Hello again Science Fans!
Since it is Christmas Eve, many of you have plans for today or tonight, so we’re publishing earlier than usual today.
The holiday season is a joyous time for many. Please remember that for some, it is a source of stress. Check in on friends or relatives who might be alone at this time of year.
If you’re looking for something to do New Years Day, we’ve listed some First Day Hikes on our calendar. These are led at various California State Parks around the state, including quite a few in the Bay Area.
Also, remember that The Physics Show tickets are still available, but are selling well. Dates this time around are January 6 and 7, 20 and 21, with three shows each day.
After a month of unrest, the Reykjanes peninsula volcano in Iceland finally began erupting on December 18. As of the 21st, it appears that the lava flows have stopped, at least for now. Here’s a blog history of activity, and this article includes some images of the eruption, as well as maps. Pretty impressive.
Speaking of eruptions, there are plumes of hydrogen cyanide jetting from the surface of Saturn’s moon Enceladus. Hydrogen cyanide is toxic to humans, but is believed to have been a key building block of amino acids.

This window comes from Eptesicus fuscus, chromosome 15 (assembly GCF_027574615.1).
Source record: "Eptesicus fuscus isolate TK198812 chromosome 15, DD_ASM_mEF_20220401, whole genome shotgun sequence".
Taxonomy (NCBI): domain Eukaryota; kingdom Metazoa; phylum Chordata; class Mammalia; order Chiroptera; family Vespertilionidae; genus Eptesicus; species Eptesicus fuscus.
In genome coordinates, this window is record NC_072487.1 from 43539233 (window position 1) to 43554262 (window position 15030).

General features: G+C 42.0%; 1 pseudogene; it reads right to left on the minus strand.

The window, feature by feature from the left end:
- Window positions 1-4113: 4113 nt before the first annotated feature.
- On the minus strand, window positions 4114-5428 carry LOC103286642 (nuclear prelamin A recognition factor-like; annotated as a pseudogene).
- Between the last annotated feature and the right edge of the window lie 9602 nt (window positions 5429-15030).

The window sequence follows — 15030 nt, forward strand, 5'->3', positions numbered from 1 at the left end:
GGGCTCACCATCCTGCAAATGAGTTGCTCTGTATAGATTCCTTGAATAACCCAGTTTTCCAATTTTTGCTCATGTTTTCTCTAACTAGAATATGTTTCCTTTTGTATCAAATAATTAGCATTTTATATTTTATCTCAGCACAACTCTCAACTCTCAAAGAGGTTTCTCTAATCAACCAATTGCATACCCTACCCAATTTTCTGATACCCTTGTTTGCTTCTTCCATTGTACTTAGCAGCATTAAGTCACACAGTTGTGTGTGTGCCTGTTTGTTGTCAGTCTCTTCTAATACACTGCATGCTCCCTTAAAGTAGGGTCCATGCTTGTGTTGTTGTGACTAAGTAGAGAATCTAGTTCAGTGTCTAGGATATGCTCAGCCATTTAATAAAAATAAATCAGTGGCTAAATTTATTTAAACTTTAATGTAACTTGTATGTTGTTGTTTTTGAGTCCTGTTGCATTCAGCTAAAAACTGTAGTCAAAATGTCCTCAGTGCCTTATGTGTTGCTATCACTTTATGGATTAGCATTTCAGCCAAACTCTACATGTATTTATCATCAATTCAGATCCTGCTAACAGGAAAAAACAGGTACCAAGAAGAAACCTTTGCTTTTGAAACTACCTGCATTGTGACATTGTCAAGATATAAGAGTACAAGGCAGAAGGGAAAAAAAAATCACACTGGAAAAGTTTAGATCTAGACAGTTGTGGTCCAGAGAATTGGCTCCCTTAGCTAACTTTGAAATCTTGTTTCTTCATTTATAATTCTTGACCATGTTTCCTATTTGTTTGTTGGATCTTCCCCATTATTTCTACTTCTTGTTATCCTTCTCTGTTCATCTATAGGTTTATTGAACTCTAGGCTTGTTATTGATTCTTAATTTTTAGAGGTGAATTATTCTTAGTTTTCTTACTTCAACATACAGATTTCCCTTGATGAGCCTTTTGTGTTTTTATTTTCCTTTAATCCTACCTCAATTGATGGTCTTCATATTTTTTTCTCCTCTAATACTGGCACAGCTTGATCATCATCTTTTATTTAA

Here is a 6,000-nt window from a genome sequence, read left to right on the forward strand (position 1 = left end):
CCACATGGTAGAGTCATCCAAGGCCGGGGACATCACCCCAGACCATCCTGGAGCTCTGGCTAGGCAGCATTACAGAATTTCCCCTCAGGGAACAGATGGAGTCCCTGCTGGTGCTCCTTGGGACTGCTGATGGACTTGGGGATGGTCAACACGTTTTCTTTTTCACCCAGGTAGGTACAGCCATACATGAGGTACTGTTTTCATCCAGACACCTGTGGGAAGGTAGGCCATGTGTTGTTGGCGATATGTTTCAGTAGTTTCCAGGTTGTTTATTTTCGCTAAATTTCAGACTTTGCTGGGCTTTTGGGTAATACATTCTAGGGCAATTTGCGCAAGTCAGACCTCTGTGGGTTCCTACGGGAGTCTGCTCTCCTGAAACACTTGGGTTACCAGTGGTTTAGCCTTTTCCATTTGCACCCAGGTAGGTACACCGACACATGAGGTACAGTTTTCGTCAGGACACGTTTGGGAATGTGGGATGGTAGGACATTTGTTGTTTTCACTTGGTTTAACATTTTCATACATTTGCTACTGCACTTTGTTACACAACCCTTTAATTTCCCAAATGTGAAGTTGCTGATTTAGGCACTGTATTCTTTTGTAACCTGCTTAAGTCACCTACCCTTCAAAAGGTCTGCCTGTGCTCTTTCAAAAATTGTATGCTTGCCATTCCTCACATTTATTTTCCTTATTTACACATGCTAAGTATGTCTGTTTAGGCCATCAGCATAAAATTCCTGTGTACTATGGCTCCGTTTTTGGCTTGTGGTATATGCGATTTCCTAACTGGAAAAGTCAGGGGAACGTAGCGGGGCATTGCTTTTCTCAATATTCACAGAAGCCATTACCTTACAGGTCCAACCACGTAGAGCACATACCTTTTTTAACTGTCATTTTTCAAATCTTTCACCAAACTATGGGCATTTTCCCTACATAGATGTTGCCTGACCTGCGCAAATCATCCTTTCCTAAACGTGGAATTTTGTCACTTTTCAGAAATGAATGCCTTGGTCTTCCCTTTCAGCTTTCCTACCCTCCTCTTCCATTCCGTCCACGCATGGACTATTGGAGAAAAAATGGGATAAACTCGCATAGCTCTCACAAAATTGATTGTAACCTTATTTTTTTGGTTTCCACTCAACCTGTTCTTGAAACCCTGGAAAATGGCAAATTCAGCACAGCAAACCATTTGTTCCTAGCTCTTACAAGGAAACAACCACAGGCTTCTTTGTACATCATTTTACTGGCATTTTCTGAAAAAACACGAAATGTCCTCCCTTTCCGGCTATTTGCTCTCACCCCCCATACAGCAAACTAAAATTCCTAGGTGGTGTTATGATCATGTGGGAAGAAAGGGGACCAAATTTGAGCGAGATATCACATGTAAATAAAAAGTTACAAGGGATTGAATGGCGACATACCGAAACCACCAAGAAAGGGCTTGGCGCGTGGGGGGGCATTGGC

Fast Radio Bursts are one of those interesting components of cosmology, and scientists have caught one source doing something never seen before.
Twain is the name given to a humpback whale that scientists recently had a 20 minute long “conversation” with. “If we could talk to the animals…”
Last January, the Land Trust of Santa Cruz County completed work on a wildlife tunnel under Laurel Curve on SR 17. While various small animals began using the tunnel immediatelly, on November 28 cameras captured images of a mountain lion using the tunnel for the first time.
Ever wonder what happens to all the tires on our cars and trucks after they wear out? A startup may have a new use for them. They are reclaiming graphite from old tires and using it in a new generation of fast-charging batteries for electric vehicles.
Last week I shared a couple of top 10 lists. Here are a two more. First is the Smithsonian Magazine’s picks for the ten most significant science stories of the year. Then Quanta Magazine looks at the year in Computer Science.
The James Webb telescope has been in operation for just about two years, and it may have “broken” cosmology. A lot of what we think we know about the cosmos may be wrong.
And with that to wrap your head around, those of us here at Bay Area Science wish you, your families, and friends Happy Holidays, however you celebrate them.
David will have the last word for 2023 next week.
Have a great week in Science!
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